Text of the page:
If you and your child are just starting out with ABA Therapy (Applied Behavior Analysis), it may be confusing to hear all the new terms you’ve come across. At Solstice Behavioral Health & Consulting, we believe that your child’s progress will come from a team effort, which includes parent involvement and support. That is why parents need to understand the tools they need to make their journey through this process as easy as possible. To help you, we’ve created a list of some of the most common terms used in ABA therapy.
Frequently Used Terms in ABA Therapy (Applied Behavior Analysis)
ABA: “Applied Behavior Analysis” is a way to teach, manage, or reduce behaviors.
ABA Therapist: A person who provides ABA therapy.
Antecedent: What happened right before the behavior.
Cooperative Play: The child shows interest in the individuals involved, and the activity in which they are engaged.
Contained Classroom: The classroom has only children with special needs.
Developmentally Delayed (DD): An infant or child is not progressing as they should be in areas such as babbling/talking, sitting up, crawling.
Discrete Trial Training (DTT): The therapist breaks more extensive skills into small (“discrete”)
components. It makes learning a new skill easier by using the graduated steps.
Echoics: Imitating what is heard.
Elopement: A learner runs away or wanders from an area they are not supposed to leave.
Fine Motor Skills: Coordination and movement of the smaller muscles of the body.
Functional Behavior Assessment (FBA): Determines a behavior and then creates an intervention based on that function. It involves observation, interviewing, and collecting data.
Gross Motor Skills: Skills using the larger muscle groups, which involve sitting, walking, jumping, and so forth.
Hand Over Hand Prompting (HOH): A physical prompt – placing hands over the learner’s hand to help them comply with a directive or motor demand.
Individual Education Plan or Individual Education Program (IEP): This is a legal document for special education students (usually up to age 22). It outlines the goals to work on during the coming year.
Inclusive Classroom: The classroom includes typical learning children and children with special needs.
Intervention: The plan of action to be used to change a behavior. Or build up a skill.
Intraverbal: This is a type of language that involves explaining, discussing, or describing a situation or item that is not present or not currently happening – such as asking the person, “What are you playing with today?”
Mainstream: Successfully placing a special needs child into a typical classroom. It is, of course, the long-term goal for a child with special needs.
Mand: The word is derived from “command” and “demand.” The child is requesting a desired item.
Mouthing: The child inappropriately places items in his/her mouth, such as a toy. It can also refer to a child “licking” an object.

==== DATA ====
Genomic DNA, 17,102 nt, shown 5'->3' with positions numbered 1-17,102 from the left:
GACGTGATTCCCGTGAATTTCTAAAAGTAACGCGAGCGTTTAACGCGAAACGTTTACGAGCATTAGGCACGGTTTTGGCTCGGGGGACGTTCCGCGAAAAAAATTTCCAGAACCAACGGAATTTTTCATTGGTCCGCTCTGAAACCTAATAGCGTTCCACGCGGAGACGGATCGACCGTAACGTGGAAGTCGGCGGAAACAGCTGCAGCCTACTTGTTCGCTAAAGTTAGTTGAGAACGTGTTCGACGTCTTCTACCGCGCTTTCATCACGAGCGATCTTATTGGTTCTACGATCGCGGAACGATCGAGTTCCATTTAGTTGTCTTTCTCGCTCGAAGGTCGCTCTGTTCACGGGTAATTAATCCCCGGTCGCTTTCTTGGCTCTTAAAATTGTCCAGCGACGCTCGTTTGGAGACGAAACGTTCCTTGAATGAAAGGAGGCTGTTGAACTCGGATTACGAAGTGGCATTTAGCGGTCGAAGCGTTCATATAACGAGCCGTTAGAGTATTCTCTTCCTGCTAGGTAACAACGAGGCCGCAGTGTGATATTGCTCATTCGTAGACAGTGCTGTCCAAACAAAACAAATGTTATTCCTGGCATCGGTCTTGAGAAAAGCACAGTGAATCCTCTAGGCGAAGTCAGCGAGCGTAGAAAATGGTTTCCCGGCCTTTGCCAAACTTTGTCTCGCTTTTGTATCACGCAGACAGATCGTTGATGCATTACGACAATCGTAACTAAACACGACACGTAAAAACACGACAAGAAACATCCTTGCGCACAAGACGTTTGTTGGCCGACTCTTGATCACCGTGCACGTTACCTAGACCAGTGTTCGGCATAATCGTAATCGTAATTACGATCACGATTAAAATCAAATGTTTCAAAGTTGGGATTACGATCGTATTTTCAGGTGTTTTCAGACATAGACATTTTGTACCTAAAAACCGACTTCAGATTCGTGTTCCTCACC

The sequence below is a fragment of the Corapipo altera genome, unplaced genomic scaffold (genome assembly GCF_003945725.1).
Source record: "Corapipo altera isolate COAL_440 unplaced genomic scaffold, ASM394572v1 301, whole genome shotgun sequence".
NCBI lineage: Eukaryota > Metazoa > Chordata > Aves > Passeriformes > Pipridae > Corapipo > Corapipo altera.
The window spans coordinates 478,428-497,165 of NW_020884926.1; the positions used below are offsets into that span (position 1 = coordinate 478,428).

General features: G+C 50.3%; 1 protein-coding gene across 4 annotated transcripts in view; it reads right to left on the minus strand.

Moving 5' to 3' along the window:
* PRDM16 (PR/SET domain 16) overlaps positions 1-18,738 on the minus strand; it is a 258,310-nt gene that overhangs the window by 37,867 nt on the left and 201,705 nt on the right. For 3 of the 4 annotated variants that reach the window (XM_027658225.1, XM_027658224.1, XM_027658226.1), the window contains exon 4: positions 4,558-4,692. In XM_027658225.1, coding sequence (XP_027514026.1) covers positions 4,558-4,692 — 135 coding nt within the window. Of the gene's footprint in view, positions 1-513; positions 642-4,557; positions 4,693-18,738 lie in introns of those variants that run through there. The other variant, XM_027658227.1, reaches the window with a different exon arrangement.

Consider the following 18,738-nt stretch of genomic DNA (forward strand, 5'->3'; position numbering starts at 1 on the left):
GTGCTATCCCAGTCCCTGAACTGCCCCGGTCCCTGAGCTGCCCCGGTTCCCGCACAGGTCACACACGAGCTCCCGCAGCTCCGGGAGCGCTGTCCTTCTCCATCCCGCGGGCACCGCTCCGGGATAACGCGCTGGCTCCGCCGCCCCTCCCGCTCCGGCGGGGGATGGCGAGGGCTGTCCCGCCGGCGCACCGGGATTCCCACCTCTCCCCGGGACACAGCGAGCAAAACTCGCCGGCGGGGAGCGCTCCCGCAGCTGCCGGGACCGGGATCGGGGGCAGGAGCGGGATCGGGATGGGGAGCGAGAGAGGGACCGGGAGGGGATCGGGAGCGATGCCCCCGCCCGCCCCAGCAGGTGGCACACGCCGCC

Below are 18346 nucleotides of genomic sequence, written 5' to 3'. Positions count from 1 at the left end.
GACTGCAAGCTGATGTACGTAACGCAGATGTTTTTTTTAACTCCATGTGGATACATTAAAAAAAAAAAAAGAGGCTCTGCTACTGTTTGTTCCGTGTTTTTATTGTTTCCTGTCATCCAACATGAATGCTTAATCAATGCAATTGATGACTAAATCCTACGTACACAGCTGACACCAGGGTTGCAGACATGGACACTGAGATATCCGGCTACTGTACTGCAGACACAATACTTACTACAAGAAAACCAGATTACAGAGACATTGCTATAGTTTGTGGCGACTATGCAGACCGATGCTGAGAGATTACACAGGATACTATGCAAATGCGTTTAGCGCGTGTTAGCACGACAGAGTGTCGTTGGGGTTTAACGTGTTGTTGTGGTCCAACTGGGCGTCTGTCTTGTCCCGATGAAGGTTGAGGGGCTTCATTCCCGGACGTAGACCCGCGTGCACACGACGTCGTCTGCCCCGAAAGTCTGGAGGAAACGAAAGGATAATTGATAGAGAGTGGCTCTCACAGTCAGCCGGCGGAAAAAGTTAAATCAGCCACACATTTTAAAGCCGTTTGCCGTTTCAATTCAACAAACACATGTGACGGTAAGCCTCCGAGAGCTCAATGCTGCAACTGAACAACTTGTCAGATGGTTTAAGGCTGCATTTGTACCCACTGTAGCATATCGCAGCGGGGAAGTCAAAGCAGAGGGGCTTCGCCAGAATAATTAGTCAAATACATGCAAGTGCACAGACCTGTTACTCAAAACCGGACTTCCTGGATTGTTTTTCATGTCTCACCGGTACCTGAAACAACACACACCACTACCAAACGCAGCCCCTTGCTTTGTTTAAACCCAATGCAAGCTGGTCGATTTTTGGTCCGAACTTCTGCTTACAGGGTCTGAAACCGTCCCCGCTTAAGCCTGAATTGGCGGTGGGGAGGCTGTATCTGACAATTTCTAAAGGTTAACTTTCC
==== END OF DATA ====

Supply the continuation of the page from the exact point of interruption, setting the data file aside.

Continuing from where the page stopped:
Parallel Play: This happens when two or more children are playing near each other, but they do not interact. This may be because the child prefers to play alone or does not understand how to play with others.
Picture Exchange Communication System (PECS): The functionally non-verbal person uses picture cards to communicate. The system allows the individual to request and communicate their needs.
Prompt: A type of assistance or a cue given to help the learner complete a task. It also helps to increase accurate responses.
Registered Behavior Technician (RBT): A credential that states the person has successfully met specific education and experience standards and successfully completed an exam. This is now a requirement to be part of an ABA staff.
Reinforcer: Something used to motivate the learner to complete a task or engage in a behavior. It will increase the likelihood that the behavior will occur again. It might be something tangible, social, or physical.
Self-Injurious Behavior (SIB): The person performs actions resulting in physical injury to the body. This includes hitting oneself, head-banging, biting, picking at the skin, or scratching or rubbing oneself repeatedly to cause bruising, bleeding, or other harm.
Shadow: A person who attends school with a child to help increase independence, assist with lessons, and manage negative behaviors.
Tacting: The child labels or names an object, action, or event. It is how we describe the things we hear, see, smell, and touch.
Target Behavior: This is behavior the therapist is trying to increase or decrease. Multiple target behaviors can be worked on at the same time.
Transitions: Changing from one activity to another. For example, the child transitions from a play activity to a work activity, which might be very difficult for the individual.
Verbal Behavior (VB): It focuses on understanding and teaching language as a behavior.
At Solstice Behavioral Health & Consulting, we create a fun, play-based atmosphere focused on progress. Our ABA therapy program can help children grow their communication, social, and living skills, especially those living with Autism Spectrum Disorder (ASD). Don’t worry if you’re new to ABA, our team will explain any new terms you come across during your treatment plan and answer any questions you have. Our Parent Training is also a great place for parents, grandparents, and other family members to learn how to support their little one in this journey. To learn more, come visit our center or give us a call at (203) 900-4720.